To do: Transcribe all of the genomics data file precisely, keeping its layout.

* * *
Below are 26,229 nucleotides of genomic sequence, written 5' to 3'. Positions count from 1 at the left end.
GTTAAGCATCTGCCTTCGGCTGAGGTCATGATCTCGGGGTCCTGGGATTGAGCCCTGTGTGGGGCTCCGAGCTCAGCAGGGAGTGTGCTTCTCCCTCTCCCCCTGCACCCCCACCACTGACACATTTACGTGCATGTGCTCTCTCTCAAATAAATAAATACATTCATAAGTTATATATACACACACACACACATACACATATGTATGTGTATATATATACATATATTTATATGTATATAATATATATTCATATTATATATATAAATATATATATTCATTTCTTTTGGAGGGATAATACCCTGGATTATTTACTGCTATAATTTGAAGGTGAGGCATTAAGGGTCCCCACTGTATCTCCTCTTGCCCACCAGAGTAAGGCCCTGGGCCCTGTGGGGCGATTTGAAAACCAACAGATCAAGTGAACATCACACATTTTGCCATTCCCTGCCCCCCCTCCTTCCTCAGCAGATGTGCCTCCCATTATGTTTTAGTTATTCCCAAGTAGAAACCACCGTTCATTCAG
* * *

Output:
Below are 26,229 nucleotides of genomic sequence, written 5' to 3'. Positions count from 1 at the left end.
GTTAAGCATCTGCCTTCGGCTGAGGTCATGATCTCGGGGTCCTGGGATTGAGCCCTGTGTGGGGCTCCGAGCTCAGCAGGGAGTGTGCTTCTCCCTCTCCCCCTGCACCCCCACCACTGACACATTTACGTGCATGTGCTCTCTCTCAAATAAATAAATACATTCATAAGTTATATATACACACACACACACATACACATATGTATGTGTATATATATACATATATTTATATGTATATAATATATATTCATATTATATATATAAATATATATATTCATTTCTTTTGGAGGGATAATACCCTGGATTATTTACTGCTATAATTTGAAGGTGAGGCATTAAGGGTCCCCACTGTATCTCCTCTTGCCCACCAGAGTAAGGCCCTGGGCCCTGTGGGGCGATTTGAAAACCAACAGATCAAGTGAACATCACACATTTTGCCATTCCCTGCCCCCCCTCCTTCCTCAGCAGATGTGCCTCCCATTATGTTTTAGTTATTCCCAAGTAGAAACCACCGTTCATTCAG